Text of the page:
22. If you can build something like this, eBay and industrial surplus are your friends. For example, the PID I list, you can find on eBay for $100. From Omega directly? It's like $350-400. At $100 it's a better deal than a standard off-the-shelf PID for $50. Same goes for valves, decent proportional control models are relatively easy to find on the surplus market. Sure, theres some risk involved, but like I said, this endeavor requires a certain amount of technical and mechanical skill, if you have those, you should be pretty comfortable spec'ing the right parts, sizing valves, pumps, plumbing, etc. Do solenoids work too? Yeah, totally, plenty of ways to skin this cat. On a municipal or well water based system, solenoids are really the only way to go. @indyspirits mentioned software, so I thought I'd share the details around the Omega, since it's a pretty cost effective way to put a PID in place that has the ability to be connected. Omega has some very good documentation online for how to interface over Ethernet, and there are plenty of options in place if you are interested in hacking around. You can data log to Excel, build simple VB programs with their ActiveX control. They've got some dashboard software too.
  23. Omega CNI16D53-EI Proportional control PID (With Ethernet for remote control/logging), RTD in the dephlegmator itself (through the wall). Using a Johnson 4-20ma proportional actuator with a 3 way ball valve to provide dephlegmator flow control. We use a reservoir, and the dephlegmator is on it's own loop, so the water either passes through the deplegmator or bypasses back to the tank (easier than dealing with pump control or pressure bypass). We are using a Grundfos Alpha circulator valve - it uses a ridiculously small amount of power, about 5 or 6 watts. The dephleg loop only runs about 4-5 gallons a minute. Nice thing is the PID compensates for the reservoir temperature as it heats up through the run. We can adjust the dephleg to any temp we need on demand, and I think that the run-to-run repeatability is solid. Makes it very easy to do things like run heads compression, slowly back off to take off fores/heads, adjust the hearts proof, and then compress tails if necessary. The only upgrade pending is to swap to a much faster acting proportional valve. Went with PID as it was easier to control on the fly than something like a PLC - especially considering the cost of an HMI. To go through all that trouble and the PLC would really just be "simulating" a PID? We use the same exact setup for product condenser temp control.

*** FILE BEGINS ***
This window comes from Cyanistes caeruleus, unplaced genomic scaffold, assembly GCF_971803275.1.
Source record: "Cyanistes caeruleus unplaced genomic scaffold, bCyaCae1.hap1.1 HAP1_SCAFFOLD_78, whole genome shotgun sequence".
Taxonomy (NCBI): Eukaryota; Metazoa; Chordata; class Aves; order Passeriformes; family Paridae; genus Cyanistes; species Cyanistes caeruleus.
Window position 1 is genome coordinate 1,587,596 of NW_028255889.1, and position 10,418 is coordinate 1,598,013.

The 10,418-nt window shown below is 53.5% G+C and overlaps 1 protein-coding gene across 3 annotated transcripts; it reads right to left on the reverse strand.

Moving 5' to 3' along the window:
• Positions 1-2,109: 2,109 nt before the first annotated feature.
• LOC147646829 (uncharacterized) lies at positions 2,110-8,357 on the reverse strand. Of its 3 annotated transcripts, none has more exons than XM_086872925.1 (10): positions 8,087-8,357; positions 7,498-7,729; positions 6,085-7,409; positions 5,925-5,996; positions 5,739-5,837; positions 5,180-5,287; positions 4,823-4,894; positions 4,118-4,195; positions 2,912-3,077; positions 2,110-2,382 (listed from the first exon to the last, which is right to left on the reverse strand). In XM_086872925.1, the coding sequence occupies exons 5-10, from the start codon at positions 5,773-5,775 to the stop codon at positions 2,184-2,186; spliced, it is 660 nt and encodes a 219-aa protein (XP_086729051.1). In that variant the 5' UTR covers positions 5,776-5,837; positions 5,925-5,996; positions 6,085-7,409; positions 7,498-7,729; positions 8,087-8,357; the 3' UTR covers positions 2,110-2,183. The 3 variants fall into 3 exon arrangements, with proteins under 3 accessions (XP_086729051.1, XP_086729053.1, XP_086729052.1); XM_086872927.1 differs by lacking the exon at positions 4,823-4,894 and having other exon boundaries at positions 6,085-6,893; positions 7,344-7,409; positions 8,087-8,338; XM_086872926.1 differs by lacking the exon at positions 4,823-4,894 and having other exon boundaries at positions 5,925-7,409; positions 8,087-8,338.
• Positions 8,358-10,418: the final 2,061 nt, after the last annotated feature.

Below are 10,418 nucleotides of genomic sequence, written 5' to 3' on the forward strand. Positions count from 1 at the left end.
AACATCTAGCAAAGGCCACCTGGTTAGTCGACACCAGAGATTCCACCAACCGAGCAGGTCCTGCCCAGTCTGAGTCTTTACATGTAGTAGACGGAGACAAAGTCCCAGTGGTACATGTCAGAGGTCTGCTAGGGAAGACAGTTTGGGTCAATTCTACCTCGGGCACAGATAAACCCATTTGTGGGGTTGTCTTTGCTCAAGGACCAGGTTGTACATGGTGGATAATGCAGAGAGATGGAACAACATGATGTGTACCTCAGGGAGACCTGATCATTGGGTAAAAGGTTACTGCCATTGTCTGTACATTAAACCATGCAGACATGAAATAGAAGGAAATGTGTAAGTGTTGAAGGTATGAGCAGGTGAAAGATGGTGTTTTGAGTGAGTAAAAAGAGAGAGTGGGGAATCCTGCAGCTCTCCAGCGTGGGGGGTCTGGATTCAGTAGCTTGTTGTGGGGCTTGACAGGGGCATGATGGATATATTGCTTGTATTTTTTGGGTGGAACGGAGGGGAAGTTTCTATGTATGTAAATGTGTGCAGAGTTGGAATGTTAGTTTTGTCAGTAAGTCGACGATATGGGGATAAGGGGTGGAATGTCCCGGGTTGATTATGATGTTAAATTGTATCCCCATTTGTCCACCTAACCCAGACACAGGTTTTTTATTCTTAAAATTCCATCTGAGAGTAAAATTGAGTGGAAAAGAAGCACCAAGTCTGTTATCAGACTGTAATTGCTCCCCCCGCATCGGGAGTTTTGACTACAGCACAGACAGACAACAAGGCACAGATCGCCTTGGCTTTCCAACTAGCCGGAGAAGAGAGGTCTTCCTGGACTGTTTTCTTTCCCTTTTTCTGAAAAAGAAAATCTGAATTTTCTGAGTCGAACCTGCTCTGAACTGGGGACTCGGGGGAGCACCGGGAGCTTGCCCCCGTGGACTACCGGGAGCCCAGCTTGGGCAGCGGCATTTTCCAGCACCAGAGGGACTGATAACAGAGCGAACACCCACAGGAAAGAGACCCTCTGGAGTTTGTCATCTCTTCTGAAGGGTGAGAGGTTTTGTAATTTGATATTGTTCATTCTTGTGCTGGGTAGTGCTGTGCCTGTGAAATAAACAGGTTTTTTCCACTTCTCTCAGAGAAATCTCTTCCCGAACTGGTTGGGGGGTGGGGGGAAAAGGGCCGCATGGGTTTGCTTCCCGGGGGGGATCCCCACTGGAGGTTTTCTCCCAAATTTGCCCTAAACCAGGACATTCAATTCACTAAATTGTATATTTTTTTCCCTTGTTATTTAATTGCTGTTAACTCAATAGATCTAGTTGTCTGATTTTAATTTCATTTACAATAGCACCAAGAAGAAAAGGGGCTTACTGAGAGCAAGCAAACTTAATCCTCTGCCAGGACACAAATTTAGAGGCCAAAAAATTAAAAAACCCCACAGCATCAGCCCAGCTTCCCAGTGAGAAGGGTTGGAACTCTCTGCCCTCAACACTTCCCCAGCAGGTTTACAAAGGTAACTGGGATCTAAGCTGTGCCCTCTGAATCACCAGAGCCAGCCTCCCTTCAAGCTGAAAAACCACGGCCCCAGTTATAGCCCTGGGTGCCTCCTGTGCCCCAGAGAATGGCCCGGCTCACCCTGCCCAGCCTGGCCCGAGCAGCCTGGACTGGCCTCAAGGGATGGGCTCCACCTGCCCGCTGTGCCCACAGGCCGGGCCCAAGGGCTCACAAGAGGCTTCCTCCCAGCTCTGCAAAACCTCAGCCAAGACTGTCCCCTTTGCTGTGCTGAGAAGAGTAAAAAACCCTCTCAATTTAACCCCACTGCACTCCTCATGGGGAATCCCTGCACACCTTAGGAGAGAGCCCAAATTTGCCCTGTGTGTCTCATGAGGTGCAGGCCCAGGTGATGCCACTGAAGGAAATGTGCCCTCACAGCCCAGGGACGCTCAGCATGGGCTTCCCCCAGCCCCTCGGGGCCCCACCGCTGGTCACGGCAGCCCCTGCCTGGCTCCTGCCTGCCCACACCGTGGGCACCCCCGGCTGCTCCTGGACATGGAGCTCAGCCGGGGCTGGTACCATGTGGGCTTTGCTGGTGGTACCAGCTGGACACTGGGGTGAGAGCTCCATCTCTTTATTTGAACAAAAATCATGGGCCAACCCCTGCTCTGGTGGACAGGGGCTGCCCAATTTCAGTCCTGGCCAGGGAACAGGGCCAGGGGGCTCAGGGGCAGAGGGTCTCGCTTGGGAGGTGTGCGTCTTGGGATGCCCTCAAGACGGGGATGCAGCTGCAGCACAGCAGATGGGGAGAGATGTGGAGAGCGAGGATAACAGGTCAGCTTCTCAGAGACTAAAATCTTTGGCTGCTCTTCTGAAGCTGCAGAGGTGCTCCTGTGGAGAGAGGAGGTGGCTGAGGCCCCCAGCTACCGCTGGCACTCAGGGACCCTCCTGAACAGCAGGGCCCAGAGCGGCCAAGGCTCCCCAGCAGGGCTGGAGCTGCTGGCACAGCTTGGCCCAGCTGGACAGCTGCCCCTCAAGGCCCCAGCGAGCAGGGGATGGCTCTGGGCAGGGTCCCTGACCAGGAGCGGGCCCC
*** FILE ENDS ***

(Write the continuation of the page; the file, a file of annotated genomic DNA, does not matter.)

24. No but we used NSF sinks to be sure that they wouldn't have an issue.
  25. 2 pound of grain per gallon total volume is a reasonable estimate.